pulled out of the war in 1943, Stalin just reminded him of their deal that
they must all agree to such a move. The wording of the alliance sealed
Finland's fate. A separate peace may have saved Karelia, but Stalin's plan was
to deal with Hitler, then attack the Finns with overwhelming strength of arms
acquired in the Lend Lease deal on D-Day.
In any war where Britain and United States sides with Russia, the
countries Russia preys upon become enemies by default.
Churchill writes in his book The Hinge of Fate, page 751 that Premier Stalin turned down Roosevelt's offer to take Finland out of the war:
To which the Prime Minister replied:
Generally speaking, I should have thought that the Finns would be anxious to withdraw from the war as soon as they are convinced that Germany must be defeated. If so, it seems to me that it might not be altogether premature for you to ask the United States Government whether they know or could find out, without disclosing your interest, what terms the Finns would be prepared to accept. But you will be the best judge of the right tactics."
Roosevelt believed that Americans and Russians both stood for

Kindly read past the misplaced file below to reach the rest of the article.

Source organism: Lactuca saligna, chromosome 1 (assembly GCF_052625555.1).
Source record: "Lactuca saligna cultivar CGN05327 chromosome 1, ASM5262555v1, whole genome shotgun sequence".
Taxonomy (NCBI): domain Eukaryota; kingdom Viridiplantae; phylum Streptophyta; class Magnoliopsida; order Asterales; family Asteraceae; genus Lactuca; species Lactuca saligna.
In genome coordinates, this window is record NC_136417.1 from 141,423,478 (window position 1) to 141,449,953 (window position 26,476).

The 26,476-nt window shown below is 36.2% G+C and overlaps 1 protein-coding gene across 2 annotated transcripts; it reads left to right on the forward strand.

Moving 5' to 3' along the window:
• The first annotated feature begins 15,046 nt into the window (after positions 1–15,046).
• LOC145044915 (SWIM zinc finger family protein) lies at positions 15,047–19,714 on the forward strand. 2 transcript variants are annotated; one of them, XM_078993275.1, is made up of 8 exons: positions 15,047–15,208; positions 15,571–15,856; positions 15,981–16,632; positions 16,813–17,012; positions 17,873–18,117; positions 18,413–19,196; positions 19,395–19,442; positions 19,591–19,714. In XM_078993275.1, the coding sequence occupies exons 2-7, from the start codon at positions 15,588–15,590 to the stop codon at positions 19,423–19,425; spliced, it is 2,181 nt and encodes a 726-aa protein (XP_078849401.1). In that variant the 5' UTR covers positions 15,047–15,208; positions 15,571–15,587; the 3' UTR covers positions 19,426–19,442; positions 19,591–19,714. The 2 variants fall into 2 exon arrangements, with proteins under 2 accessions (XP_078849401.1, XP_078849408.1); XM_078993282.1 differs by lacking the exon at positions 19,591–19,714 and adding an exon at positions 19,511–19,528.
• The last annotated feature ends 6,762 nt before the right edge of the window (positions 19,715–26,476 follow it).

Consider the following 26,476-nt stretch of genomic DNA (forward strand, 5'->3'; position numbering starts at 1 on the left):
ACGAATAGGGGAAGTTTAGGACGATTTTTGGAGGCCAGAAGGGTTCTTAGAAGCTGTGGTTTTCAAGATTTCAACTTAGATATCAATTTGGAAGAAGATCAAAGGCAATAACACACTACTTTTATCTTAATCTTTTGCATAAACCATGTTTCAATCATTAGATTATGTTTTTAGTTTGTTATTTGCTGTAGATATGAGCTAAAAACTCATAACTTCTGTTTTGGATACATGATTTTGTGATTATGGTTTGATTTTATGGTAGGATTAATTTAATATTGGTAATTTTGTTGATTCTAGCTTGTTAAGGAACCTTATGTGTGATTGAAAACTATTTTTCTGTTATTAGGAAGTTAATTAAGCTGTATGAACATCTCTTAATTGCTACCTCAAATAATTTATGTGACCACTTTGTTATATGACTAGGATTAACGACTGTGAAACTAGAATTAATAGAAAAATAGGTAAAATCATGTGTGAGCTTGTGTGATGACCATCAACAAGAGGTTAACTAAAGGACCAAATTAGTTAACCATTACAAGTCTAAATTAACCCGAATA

"democratic" government, and that Finland stood for Fascism! It was only
towards the end of his life, when Russian intentions in Poland could no longer
be overlooked, that Roosevelt came to understand the interpretation that
Stalin put on democracy. He trusted Stalin so much, and believed he would not
betray him. But Roosevelt's naive, wishful thinking was dead wrong. There
would be so much suffering and injustice from trusting this man, who had
demonstrated time after time, what and who he really was. Accusations about
Stalin's murderous conduct poured in from such countries as Poland, but Stalin
denied them all (eg. Katyn massacre).
Churchill's position was that he could not begin to deal with them and Hitler too. Churchill was afraid to hurt Stalin's feelings; Stalin might be sad and he wouldn't want that. Stalin wanted Karelia; he would get it, and everything else. His attitude cost millions of lives and untold suffering.
When finally in 1944, the Soviet Union began its move West, an attempt
was made to annex Finland a second time, which had nothing to do with beating
Hitler who was already beaten. The Americans and British would have allowed it.
When the war was over, the allies wanted all Soviet citizens sent back to the Soviet Union to labor camps to their deaths, at the point of a gun if necessary. Thousands were sent back from Finland. This was a great crime against humanity rivalling Stalin's genocide. Read this. In 1945 Roosevelt proudly boasted: "the flag of freedom flies over all of Europe."